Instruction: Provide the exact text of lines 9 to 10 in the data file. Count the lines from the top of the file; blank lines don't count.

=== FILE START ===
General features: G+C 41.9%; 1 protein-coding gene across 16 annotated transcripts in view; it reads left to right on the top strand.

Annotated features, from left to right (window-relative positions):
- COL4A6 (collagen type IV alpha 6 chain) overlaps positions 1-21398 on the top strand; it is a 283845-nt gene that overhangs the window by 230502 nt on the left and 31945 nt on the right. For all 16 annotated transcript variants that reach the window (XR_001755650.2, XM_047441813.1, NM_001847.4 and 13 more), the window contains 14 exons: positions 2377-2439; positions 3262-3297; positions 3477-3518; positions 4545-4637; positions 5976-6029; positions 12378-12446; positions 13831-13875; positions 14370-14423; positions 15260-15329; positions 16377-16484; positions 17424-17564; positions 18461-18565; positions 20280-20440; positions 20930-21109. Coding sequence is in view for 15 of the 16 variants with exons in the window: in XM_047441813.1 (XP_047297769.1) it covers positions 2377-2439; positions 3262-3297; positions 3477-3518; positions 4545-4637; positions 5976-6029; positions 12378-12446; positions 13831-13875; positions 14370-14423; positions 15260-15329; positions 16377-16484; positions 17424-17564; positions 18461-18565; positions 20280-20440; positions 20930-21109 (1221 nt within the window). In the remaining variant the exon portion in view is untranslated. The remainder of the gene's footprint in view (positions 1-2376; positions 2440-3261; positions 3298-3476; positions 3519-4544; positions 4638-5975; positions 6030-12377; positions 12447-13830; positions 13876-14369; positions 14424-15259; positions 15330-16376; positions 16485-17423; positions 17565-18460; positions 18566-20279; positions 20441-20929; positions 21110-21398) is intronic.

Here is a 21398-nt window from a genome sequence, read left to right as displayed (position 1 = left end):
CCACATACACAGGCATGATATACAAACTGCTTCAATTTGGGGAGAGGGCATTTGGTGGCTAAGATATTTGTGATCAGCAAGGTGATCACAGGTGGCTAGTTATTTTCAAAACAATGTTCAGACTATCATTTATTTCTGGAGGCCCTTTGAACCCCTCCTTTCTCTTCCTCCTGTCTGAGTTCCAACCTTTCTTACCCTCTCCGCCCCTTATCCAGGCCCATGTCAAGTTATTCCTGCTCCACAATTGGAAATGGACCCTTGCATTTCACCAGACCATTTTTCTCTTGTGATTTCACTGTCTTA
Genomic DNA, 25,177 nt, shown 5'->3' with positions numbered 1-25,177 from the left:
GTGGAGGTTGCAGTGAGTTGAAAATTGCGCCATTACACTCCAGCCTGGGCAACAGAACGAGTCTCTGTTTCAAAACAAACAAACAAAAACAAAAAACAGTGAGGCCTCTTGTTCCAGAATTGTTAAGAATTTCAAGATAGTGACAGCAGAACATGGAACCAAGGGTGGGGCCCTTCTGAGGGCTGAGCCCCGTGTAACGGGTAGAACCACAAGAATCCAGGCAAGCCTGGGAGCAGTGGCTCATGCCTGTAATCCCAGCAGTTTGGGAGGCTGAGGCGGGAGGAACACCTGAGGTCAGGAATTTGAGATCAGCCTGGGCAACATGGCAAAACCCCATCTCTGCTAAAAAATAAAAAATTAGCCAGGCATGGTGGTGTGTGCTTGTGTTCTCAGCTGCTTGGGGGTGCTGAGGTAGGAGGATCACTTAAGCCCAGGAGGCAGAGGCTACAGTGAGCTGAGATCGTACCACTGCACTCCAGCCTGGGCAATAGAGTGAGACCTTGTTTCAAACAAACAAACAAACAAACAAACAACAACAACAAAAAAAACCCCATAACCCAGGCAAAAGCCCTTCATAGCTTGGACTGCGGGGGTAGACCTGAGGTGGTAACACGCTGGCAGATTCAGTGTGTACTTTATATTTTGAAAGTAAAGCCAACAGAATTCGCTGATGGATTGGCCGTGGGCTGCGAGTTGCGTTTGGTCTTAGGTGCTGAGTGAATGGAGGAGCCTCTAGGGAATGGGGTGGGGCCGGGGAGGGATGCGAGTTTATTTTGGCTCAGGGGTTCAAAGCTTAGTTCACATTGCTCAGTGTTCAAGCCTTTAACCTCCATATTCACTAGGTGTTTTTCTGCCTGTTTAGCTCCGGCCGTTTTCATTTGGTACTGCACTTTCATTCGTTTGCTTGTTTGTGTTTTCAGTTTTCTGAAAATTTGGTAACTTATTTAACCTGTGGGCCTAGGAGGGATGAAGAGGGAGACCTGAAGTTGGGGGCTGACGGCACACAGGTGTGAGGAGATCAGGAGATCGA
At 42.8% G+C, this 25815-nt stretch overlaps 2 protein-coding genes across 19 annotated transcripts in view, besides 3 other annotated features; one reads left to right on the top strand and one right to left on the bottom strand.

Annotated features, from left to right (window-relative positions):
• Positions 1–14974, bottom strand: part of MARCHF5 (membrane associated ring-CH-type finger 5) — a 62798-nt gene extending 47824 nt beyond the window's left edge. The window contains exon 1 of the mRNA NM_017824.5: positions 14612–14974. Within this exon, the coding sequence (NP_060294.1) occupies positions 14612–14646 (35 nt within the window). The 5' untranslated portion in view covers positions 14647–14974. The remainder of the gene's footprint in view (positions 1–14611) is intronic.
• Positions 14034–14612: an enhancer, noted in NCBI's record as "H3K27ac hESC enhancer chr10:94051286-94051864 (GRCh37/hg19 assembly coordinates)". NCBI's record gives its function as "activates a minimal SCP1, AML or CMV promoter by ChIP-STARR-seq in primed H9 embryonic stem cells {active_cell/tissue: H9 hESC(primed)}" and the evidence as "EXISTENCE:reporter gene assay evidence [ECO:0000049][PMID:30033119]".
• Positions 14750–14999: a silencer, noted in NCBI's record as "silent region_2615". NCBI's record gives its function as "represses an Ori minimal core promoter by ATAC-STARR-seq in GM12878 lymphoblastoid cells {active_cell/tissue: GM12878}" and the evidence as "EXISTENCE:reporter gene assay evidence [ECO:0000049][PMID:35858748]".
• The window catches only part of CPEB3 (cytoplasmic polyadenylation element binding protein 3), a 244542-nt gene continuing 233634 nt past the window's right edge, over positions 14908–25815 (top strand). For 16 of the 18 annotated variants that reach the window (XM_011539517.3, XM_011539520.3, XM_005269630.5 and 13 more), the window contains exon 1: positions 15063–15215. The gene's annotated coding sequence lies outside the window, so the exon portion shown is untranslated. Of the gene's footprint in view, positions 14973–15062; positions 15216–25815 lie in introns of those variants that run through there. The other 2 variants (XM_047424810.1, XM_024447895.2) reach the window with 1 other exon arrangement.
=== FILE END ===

Annotated features, from left to right (window-relative positions):
• Positions 1–14974, bottom strand: part of MARCHF5 (membrane associated ring-CH-type finger 5) — a 62798-nt gene extending 47824 nt beyond the window's left edge. The window contains exon 1 of the mRNA NM_017824.5: positions 14612–14974. Within this exon, the coding sequence (NP_060294.1) occupies positions 14612–14646 (35 nt within the window). The 5' untranslated portion in view covers positions 14647–14974. The remainder of the gene's footprint in view (positions 1–14611) is intronic.